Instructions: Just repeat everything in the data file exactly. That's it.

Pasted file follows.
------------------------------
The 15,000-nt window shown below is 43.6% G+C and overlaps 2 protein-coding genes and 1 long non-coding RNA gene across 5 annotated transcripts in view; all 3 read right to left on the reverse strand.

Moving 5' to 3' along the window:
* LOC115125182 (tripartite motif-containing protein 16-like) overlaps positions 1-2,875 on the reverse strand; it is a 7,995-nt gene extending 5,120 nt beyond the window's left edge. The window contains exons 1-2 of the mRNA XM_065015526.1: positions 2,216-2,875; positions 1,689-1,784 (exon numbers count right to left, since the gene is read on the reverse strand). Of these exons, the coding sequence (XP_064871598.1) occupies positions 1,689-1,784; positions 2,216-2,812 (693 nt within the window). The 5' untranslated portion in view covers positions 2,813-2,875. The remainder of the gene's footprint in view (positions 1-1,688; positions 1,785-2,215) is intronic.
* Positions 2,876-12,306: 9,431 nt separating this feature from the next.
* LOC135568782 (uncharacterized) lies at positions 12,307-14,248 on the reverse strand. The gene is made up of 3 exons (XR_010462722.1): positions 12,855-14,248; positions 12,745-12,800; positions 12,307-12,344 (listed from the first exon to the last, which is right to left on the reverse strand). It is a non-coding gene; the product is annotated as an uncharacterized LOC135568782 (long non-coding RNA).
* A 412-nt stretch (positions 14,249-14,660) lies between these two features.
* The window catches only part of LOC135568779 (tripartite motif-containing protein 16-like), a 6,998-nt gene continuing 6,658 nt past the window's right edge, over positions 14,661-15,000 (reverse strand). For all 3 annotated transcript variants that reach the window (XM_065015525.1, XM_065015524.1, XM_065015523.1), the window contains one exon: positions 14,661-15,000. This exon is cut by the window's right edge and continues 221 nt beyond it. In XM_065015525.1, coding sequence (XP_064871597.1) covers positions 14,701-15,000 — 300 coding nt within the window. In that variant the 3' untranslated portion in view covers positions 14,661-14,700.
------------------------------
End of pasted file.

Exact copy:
The 15,000-nt window shown below is 43.6% G+C and overlaps 2 protein-coding genes and 1 long non-coding RNA gene across 5 annotated transcripts in view; all 3 read right to left on the reverse strand.

Moving 5' to 3' along the window:
* LOC115125182 (tripartite motif-containing protein 16-like) overlaps positions 1-2,875 on the reverse strand; it is a 7,995-nt gene extending 5,120 nt beyond the window's left edge. The window contains exons 1-2 of the mRNA XM_065015526.1: positions 2,216-2,875; positions 1,689-1,784 (exon numbers count right to left, since the gene is read on the reverse strand). Of these exons, the coding sequence (XP_064871598.1) occupies positions 1,689-1,784; positions 2,216-2,812 (693 nt within the window). The 5' untranslated portion in view covers positions 2,813-2,875. The remainder of the gene's footprint in view (positions 1-1,688; positions 1,785-2,215) is intronic.
* Positions 2,876-12,306: 9,431 nt separating this feature from the next.
* LOC135568782 (uncharacterized) lies at positions 12,307-14,248 on the reverse strand. The gene is made up of 3 exons (XR_010462722.1): positions 12,855-14,248; positions 12,745-12,800; positions 12,307-12,344 (listed from the first exon to the last, which is right to left on the reverse strand). It is a non-coding gene; the product is annotated as an uncharacterized LOC135568782 (long non-coding RNA).
* A 412-nt stretch (positions 14,249-14,660) lies between these two features.
* The window catches only part of LOC135568779 (tripartite motif-containing protein 16-like), a 6,998-nt gene continuing 6,658 nt past the window's right edge, over positions 14,661-15,000 (reverse strand). For all 3 annotated transcript variants that reach the window (XM_065015525.1, XM_065015524.1, XM_065015523.1), the window contains one exon: positions 14,661-15,000. This exon is cut by the window's right edge and continues 221 nt beyond it. In XM_065015525.1, coding sequence (XP_064871597.1) covers positions 14,701-15,000 — 300 coding nt within the window. In that variant the 3' untranslated portion in view covers positions 14,661-14,700.